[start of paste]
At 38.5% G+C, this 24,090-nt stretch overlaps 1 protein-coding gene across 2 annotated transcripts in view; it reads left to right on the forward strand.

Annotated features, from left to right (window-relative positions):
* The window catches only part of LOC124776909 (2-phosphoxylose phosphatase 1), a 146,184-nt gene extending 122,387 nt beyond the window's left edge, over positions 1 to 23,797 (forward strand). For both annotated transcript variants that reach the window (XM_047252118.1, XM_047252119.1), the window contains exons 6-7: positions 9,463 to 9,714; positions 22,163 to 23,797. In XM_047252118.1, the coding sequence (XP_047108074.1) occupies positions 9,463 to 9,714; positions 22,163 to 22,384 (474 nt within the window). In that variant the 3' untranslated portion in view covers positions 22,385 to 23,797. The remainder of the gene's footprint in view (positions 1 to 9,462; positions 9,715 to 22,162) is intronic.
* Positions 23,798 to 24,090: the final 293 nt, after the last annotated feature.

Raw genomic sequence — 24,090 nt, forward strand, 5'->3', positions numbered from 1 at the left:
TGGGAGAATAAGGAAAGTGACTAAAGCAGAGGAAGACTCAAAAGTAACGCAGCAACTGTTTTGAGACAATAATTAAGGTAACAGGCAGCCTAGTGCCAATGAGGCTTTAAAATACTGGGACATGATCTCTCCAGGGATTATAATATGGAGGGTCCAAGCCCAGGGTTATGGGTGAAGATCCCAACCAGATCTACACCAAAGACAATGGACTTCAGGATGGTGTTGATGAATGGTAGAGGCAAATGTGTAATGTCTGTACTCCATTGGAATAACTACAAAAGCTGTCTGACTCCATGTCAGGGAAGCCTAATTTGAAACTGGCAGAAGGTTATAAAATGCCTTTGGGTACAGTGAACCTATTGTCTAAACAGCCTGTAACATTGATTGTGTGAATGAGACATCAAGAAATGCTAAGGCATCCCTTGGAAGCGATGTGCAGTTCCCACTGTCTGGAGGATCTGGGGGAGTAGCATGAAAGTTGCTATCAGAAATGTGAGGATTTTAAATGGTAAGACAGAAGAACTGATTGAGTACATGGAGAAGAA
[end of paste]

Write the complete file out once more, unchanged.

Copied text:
At 38.5% G+C, this 24,090-nt stretch overlaps 1 protein-coding gene across 2 annotated transcripts in view; it reads left to right on the forward strand.

Annotated features, from left to right (window-relative positions):
* The window catches only part of LOC124776909 (2-phosphoxylose phosphatase 1), a 146,184-nt gene extending 122,387 nt beyond the window's left edge, over positions 1 to 23,797 (forward strand). For both annotated transcript variants that reach the window (XM_047252118.1, XM_047252119.1), the window contains exons 6-7: positions 9,463 to 9,714; positions 22,163 to 23,797. In XM_047252118.1, the coding sequence (XP_047108074.1) occupies positions 9,463 to 9,714; positions 22,163 to 22,384 (474 nt within the window). In that variant the 3' untranslated portion in view covers positions 22,385 to 23,797. The remainder of the gene's footprint in view (positions 1 to 9,462; positions 9,715 to 22,162) is intronic.
* Positions 23,798 to 24,090: the final 293 nt, after the last annotated feature.

Raw genomic sequence — 24,090 nt, forward strand, 5'->3', positions numbered from 1 at the left:
TGGGAGAATAAGGAAAGTGACTAAAGCAGAGGAAGACTCAAAAGTAACGCAGCAACTGTTTTGAGACAATAATTAAGGTAACAGGCAGCCTAGTGCCAATGAGGCTTTAAAATACTGGGACATGATCTCTCCAGGGATTATAATATGGAGGGTCCAAGCCCAGGGTTATGGGTGAAGATCCCAACCAGATCTACACCAAAGACAATGGACTTCAGGATGGTGTTGATGAATGGTAGAGGCAAATGTGTAATGTCTGTACTCCATTGGAATAACTACAAAAGCTGTCTGACTCCATGTCAGGGAAGCCTAATTTGAAACTGGCAGAAGGTTATAAAATGCCTTTGGGTACAGTGAACCTATTGTCTAAACAGCCTGTAACATTGATTGTGTGAATGAGACATCAAGAAATGCTAAGGCATCCCTTGGAAGCGATGTGCAGTTCCCACTGTCTGGAGGATCTGGGGGAGTAGCATGAAAGTTGCTATCAGAAATGTGAGGATTTTAAATGGTAAGACAGAAGAACTGATTGAGTACATGGAGAAGAA